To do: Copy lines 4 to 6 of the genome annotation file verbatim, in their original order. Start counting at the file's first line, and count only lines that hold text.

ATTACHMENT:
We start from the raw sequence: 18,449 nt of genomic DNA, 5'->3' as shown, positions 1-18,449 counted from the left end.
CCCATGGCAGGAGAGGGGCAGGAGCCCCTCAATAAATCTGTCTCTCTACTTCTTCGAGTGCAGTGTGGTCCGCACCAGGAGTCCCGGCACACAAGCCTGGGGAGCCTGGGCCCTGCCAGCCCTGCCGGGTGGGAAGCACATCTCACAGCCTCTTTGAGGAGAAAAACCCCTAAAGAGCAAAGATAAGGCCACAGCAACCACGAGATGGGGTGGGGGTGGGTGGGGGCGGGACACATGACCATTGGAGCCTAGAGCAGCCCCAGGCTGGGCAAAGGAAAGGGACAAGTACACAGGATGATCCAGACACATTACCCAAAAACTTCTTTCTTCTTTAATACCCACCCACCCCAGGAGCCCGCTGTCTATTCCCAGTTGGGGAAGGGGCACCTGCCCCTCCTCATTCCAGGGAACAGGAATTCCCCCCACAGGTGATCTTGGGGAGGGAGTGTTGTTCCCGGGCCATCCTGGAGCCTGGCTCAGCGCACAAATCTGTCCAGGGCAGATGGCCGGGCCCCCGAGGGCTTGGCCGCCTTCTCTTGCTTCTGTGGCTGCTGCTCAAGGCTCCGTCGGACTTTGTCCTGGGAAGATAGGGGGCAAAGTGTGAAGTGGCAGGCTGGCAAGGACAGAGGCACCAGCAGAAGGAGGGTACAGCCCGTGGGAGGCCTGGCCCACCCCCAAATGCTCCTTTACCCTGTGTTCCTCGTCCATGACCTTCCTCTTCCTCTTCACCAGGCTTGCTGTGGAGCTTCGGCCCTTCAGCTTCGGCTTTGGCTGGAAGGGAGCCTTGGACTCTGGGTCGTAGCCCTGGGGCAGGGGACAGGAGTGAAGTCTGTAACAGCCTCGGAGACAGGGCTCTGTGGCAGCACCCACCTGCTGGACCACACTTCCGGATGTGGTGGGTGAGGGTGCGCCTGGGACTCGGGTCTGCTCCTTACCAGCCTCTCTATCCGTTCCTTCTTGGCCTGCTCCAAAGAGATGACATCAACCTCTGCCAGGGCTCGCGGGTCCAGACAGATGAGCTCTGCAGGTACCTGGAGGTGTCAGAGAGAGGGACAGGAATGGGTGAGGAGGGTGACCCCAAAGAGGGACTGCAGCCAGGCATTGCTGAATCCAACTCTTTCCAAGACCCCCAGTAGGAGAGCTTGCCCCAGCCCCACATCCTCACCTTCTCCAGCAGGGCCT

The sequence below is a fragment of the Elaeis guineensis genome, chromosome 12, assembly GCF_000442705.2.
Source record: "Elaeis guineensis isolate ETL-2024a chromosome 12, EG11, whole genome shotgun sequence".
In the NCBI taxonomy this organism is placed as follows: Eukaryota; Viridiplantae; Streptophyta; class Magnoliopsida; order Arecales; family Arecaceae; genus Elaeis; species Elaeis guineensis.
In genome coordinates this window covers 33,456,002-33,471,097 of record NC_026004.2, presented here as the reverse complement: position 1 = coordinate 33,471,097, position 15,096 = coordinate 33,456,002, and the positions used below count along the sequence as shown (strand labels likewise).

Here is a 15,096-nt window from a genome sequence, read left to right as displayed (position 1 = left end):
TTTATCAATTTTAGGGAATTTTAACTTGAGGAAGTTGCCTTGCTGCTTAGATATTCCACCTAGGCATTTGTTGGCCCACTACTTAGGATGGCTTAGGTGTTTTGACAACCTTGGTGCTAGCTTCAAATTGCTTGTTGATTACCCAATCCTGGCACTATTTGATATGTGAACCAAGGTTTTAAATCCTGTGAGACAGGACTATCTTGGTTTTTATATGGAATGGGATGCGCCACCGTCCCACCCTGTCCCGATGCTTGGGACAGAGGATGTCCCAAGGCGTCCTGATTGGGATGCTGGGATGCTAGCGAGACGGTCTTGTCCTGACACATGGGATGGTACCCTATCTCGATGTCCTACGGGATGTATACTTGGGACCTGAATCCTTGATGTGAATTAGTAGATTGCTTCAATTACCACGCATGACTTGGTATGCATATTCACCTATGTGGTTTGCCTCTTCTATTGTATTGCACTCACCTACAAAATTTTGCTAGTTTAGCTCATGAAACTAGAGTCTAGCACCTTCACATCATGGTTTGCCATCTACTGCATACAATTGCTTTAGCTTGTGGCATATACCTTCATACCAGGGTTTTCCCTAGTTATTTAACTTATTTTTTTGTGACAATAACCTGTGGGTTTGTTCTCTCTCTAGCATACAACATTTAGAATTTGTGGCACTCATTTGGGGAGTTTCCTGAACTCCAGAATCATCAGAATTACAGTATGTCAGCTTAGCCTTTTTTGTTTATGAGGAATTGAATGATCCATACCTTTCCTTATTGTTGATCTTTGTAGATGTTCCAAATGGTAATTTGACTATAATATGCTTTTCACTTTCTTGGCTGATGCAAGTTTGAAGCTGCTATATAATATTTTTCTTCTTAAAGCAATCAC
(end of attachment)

Source record: "Elaeis guineensis isolate ETL-2024a chromosome 12, EG11, whole genome shotgun sequence".
In the NCBI taxonomy this organism is placed as follows: Eukaryota; Viridiplantae; Streptophyta; class Magnoliopsida; order Arecales; family Arecaceae; genus Elaeis; species Elaeis guineensis.
In genome coordinates this window covers 33,456,002-33,471,097 of record NC_026004.2, presented here as the reverse complement: position 1 = coordinate 33,471,097, position 15,096 = coordinate 33,456,002, and the positions used below count along the sequence as shown (strand labels likewise).